Recent evidence suggests that macrophages may play a role in promoting inflammation which exacerbates MS disease. Interestingly, other studies demonstrate that macrophages are also capable of boosting regrowth of myelin. Dr. Miron and colleagues are trying to better understand the two-sided role of macrophages in MS.
The second study looks at remyelination from a different angle. Doctoral Studentship recipients Ryan O’Meara and John-Paul Michalski, who work under MS Society-funded senior research Dr. Rashmi Kothary at the Ottawa Hospital Research Institute, published an article in The Journal of Neuroscience which breaks down the mechanism of oligodendrocyte development.
This information is critical to understanding the capacity for myelin repair in MS as oligodendrocytes are the cells which produce myelin.
In the article, researchers identify the unique role of integrin-linked kinase (ILK), which is a protein essential for oligodendrocyte development and hence myelin production.

Study methods and results:

The study by Dr. Miron and colleagues incorporated a series of advanced animal and cell experiments allowing the researchers to observe, in detail, how macrophages influence MS disease.
They discovered that macrophages can transform into a specific macrophage subtype which promotes repair of myelin.
They also discovered that following loss of or damage to myelin, macrophages release a compound called activin-A, which activates production of more myelin.
Also using animal and cell experiments, O’Meara and colleagues tested the role of ILK in oligodendrocyte development and ability to produce myelin. Data revealed that loss of ILK disrupts the formation of oligodendrocytes and their capacity to produce myelin around nerves. The researchers took the study one step further by determining the mechanisms that are affected by loss of ILK, thus identifying important pathways by which oligodendrocytes produce myelin.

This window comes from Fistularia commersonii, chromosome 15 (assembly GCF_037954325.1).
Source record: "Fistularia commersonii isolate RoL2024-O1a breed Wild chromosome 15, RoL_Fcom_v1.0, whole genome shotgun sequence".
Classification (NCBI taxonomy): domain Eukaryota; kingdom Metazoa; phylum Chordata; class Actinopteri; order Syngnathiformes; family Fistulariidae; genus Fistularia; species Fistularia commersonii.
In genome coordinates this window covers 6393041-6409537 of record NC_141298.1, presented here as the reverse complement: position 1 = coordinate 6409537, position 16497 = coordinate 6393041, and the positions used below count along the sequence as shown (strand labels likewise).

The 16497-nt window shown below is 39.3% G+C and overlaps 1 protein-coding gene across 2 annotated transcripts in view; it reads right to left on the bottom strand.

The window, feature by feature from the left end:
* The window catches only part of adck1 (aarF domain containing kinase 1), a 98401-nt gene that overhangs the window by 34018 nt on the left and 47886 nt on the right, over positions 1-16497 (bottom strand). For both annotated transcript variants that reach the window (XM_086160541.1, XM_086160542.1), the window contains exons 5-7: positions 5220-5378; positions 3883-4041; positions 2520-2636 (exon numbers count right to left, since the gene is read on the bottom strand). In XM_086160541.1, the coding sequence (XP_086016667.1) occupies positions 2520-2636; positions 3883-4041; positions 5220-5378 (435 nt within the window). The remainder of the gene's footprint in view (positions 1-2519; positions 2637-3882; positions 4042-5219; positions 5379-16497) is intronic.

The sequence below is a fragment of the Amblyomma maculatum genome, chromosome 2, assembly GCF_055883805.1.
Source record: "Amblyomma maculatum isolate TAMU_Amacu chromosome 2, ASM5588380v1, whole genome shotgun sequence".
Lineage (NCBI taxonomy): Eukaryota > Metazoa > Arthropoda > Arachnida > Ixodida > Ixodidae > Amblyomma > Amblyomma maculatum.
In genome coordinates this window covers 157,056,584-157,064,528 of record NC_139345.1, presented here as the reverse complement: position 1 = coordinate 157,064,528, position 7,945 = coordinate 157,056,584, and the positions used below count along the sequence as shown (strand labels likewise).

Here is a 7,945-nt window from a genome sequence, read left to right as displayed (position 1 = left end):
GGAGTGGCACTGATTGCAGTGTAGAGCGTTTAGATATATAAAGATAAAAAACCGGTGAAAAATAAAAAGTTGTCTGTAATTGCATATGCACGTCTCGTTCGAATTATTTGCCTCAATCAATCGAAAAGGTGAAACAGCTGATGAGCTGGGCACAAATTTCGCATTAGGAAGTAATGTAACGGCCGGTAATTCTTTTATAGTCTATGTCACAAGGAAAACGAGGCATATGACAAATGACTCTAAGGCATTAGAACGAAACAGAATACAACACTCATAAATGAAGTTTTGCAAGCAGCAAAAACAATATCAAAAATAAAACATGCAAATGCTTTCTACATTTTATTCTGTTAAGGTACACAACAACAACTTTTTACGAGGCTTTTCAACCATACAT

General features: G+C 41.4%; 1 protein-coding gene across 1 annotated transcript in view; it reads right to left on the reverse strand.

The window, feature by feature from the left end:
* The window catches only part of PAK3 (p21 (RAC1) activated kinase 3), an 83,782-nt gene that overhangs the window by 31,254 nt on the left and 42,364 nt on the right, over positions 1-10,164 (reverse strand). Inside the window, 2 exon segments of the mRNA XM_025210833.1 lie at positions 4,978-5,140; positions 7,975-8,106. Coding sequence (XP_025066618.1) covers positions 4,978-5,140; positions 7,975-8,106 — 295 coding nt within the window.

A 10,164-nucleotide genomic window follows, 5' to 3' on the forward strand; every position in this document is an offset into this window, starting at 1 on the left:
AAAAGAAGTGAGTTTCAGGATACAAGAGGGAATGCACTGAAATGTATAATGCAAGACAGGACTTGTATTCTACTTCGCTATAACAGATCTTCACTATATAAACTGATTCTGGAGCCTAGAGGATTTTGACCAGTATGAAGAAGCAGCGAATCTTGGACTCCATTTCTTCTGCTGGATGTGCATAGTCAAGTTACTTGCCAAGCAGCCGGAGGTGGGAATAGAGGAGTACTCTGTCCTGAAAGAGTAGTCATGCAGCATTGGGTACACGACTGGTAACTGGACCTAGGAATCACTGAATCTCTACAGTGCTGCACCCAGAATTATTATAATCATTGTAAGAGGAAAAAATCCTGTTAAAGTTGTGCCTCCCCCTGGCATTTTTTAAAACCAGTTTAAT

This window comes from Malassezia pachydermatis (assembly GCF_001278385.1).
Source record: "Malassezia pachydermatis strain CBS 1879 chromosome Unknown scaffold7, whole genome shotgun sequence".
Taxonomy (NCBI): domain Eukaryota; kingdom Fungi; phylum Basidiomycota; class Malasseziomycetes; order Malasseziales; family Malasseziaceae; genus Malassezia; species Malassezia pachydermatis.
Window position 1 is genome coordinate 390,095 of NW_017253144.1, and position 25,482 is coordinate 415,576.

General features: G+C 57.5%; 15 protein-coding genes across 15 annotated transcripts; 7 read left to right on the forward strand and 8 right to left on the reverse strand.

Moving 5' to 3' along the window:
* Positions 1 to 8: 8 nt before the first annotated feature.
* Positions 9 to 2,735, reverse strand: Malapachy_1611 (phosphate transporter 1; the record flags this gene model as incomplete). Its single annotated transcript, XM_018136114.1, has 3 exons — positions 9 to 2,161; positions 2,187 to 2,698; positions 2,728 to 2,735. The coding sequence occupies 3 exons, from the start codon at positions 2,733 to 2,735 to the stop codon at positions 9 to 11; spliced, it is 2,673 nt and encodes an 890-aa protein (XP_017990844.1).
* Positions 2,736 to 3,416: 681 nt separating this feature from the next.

Relevance:

Studies in basic science at the most detailed biological level are imperative in understanding MS. Information from such studies paves the way for the development of treatments that will stop MS in its tracks and lead to improved health. Much work has been done to date to understand the autoimmune nature of MS, but treatments that are designed to curb the effects of immune cells are only partially effective.
“Approved therapies for multiple sclerosis work by reducing the initial myelin injury – they do not promote myelin regeneration. This study could help find new drug targets to enhance myelin regeneration and help to restore lost function in patients with multiple sclerosis.” – Dr. Miron
Decoding the complex process of myelin repair can result in significant changes in the way we treat MS. First, it will help in the development of a new class of therapies designed to enhance the repair process. Such therapies would result in less disruption of communication between neurons in the brain and improved function in the body Second, therapies focused on repair will slow down or halt progression of disability, preventing individuals with MS from entering the progressive stage of the disease. Overall, these two recently published MS Society-funded studies reveal new biological components that, when targeted therapeutically, could potentially rebuild the myelin that has been lost in MS.